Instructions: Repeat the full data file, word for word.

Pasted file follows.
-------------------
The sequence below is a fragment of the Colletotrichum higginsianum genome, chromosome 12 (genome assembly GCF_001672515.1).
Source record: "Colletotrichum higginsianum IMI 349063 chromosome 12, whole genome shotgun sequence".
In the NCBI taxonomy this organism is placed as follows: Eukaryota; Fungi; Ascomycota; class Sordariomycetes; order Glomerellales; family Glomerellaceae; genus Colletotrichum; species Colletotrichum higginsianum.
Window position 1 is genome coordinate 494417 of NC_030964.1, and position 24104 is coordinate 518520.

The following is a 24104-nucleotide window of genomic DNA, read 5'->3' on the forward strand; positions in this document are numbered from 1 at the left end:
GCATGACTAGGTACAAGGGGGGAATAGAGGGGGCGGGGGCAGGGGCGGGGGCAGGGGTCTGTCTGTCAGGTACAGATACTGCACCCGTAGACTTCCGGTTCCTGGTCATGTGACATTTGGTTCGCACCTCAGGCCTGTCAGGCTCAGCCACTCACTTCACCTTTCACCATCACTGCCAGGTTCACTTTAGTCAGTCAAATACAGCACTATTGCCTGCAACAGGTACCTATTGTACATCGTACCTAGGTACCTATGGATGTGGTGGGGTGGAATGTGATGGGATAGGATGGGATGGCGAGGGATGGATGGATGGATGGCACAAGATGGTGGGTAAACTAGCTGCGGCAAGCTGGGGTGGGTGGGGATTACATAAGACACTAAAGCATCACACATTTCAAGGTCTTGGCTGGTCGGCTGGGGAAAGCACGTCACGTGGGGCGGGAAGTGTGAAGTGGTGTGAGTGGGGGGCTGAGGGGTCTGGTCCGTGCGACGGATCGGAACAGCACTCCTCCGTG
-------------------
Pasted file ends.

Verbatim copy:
The sequence below is a fragment of the Colletotrichum higginsianum genome, chromosome 12 (genome assembly GCF_001672515.1).
Source record: "Colletotrichum higginsianum IMI 349063 chromosome 12, whole genome shotgun sequence".
In the NCBI taxonomy this organism is placed as follows: Eukaryota; Fungi; Ascomycota; class Sordariomycetes; order Glomerellales; family Glomerellaceae; genus Colletotrichum; species Colletotrichum higginsianum.
Window position 1 is genome coordinate 494417 of NC_030964.1, and position 24104 is coordinate 518520.

The following is a 24104-nucleotide window of genomic DNA, read 5'->3' on the forward strand; positions in this document are numbered from 1 at the left end:
GCATGACTAGGTACAAGGGGGGAATAGAGGGGGCGGGGGCAGGGGCGGGGGCAGGGGTCTGTCTGTCAGGTACAGATACTGCACCCGTAGACTTCCGGTTCCTGGTCATGTGACATTTGGTTCGCACCTCAGGCCTGTCAGGCTCAGCCACTCACTTCACCTTTCACCATCACTGCCAGGTTCACTTTAGTCAGTCAAATACAGCACTATTGCCTGCAACAGGTACCTATTGTACATCGTACCTAGGTACCTATGGATGTGGTGGGGTGGAATGTGATGGGATAGGATGGGATGGCGAGGGATGGATGGATGGATGGCACAAGATGGTGGGTAAACTAGCTGCGGCAAGCTGGGGTGGGTGGGGATTACATAAGACACTAAAGCATCACACATTTCAAGGTCTTGGCTGGTCGGCTGGGGAAAGCACGTCACGTGGGGCGGGAAGTGTGAAGTGGTGTGAGTGGGGGGCTGAGGGGTCTGGTCCGTGCGACGGATCGGAACAGCACTCCTCCGTG